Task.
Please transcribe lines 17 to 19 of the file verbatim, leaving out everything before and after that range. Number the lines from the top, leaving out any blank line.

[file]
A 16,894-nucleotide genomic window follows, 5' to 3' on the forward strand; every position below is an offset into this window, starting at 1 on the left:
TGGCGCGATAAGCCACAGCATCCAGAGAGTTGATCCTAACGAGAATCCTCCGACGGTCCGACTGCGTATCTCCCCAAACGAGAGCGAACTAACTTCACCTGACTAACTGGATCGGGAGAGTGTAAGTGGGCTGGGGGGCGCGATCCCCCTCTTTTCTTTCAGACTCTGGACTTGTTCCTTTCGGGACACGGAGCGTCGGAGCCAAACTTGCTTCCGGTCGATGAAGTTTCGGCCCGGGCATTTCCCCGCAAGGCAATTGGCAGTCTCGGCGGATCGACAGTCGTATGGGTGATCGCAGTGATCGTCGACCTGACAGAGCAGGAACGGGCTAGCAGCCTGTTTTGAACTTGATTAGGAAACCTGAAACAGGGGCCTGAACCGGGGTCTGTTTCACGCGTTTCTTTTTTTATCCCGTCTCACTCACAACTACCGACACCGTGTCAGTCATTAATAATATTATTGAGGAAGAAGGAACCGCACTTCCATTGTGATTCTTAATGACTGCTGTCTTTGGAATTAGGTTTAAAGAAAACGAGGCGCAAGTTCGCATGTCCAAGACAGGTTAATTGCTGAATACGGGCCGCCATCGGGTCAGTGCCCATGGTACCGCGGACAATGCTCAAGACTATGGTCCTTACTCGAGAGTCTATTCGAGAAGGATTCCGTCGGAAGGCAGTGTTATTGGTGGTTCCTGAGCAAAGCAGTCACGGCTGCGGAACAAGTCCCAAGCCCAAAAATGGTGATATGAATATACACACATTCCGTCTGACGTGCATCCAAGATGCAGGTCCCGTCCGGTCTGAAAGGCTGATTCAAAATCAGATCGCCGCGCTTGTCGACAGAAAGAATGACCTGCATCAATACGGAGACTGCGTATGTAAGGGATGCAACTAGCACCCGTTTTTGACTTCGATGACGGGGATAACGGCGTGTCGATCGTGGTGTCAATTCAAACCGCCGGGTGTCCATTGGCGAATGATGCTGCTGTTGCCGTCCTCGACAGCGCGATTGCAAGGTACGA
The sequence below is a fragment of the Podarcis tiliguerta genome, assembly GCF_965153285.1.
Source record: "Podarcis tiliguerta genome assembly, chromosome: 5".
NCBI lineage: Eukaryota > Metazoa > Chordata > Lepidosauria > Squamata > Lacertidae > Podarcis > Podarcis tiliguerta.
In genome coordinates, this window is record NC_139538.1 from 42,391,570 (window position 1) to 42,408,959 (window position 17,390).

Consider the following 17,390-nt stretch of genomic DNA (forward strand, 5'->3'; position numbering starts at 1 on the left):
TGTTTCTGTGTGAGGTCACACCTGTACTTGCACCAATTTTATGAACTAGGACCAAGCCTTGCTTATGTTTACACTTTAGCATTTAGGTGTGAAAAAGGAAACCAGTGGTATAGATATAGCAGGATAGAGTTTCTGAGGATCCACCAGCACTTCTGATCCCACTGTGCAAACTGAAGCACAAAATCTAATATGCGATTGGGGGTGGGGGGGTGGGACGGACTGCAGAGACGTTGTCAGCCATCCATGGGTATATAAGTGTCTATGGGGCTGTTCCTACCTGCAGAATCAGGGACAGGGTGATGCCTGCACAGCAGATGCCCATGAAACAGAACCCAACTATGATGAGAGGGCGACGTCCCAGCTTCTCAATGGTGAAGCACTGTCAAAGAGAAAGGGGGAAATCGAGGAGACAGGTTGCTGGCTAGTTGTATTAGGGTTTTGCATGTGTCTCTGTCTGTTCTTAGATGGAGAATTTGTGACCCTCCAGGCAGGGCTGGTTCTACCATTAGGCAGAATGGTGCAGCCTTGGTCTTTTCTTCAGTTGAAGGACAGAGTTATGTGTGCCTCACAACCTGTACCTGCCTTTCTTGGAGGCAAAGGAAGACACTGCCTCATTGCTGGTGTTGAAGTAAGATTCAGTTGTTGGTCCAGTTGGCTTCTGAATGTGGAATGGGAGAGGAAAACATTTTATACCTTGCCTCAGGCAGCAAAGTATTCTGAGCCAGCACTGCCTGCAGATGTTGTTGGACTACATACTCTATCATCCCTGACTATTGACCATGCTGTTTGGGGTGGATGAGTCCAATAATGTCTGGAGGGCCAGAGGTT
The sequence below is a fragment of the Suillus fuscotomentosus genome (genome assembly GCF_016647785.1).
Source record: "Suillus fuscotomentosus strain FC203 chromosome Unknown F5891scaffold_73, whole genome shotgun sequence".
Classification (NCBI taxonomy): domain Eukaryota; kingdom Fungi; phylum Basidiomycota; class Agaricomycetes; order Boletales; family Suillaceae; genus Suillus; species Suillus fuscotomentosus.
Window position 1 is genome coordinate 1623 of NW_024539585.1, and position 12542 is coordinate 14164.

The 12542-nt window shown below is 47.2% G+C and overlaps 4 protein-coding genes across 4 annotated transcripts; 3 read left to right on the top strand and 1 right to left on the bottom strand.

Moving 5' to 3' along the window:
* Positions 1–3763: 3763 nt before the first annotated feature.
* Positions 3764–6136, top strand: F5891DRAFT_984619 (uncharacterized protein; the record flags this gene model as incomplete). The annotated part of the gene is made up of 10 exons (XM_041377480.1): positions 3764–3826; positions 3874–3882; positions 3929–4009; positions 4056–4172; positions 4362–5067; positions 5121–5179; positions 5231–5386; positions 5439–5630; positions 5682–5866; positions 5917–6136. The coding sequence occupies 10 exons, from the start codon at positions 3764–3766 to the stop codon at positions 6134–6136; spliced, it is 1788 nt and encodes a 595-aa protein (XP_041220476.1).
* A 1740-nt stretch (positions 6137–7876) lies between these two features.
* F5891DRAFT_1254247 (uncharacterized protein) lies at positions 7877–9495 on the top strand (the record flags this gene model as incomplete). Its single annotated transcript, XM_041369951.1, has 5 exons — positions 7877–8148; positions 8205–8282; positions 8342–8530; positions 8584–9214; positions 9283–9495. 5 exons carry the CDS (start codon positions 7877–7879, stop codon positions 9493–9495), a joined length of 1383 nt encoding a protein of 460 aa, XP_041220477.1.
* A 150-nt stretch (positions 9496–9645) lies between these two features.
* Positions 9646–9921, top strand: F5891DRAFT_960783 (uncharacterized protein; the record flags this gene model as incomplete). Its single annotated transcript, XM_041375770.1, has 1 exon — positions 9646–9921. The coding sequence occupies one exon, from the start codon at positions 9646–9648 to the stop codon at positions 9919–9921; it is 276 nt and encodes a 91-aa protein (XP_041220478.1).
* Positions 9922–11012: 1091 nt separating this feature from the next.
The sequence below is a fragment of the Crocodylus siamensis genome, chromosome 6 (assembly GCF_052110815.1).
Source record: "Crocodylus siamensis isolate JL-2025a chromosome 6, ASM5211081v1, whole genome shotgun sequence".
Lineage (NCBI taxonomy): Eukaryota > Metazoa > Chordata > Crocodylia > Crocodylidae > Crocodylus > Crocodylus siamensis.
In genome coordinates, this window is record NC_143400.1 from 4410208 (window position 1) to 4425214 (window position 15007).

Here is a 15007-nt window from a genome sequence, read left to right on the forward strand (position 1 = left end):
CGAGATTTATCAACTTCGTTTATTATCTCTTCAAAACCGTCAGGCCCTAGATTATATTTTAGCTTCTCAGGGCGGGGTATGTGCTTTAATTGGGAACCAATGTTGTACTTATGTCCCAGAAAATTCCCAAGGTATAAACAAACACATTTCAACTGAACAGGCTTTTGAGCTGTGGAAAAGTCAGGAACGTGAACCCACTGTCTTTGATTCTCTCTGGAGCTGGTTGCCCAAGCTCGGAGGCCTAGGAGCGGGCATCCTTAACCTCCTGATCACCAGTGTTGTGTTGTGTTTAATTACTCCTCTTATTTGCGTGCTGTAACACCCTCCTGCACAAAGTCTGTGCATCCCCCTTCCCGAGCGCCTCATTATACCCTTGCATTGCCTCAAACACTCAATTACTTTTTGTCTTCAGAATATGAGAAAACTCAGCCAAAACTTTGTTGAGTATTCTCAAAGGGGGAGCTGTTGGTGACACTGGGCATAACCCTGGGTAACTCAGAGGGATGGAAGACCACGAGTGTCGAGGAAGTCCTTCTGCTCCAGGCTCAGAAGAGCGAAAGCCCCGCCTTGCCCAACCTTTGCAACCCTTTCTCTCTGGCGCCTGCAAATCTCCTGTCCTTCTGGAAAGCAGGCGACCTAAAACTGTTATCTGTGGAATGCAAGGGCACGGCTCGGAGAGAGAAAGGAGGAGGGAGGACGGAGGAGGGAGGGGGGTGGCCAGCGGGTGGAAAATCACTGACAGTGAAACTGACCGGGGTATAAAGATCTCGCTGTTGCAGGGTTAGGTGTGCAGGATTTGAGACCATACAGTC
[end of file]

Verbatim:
* A 1740-nt stretch (positions 6137–7876) lies between these two features.
* F5891DRAFT_1254247 (uncharacterized protein) lies at positions 7877–9495 on the top strand (the record flags this gene model as incomplete). Its single annotated transcript, XM_041369951.1, has 5 exons — positions 7877–8148; positions 8205–8282; positions 8342–8530; positions 8584–9214; positions 9283–9495. 5 exons carry the CDS (start codon positions 7877–7879, stop codon positions 9493–9495), a joined length of 1383 nt encoding a protein of 460 aa, XP_041220477.1.
* A 150-nt stretch (positions 9496–9645) lies between these two features.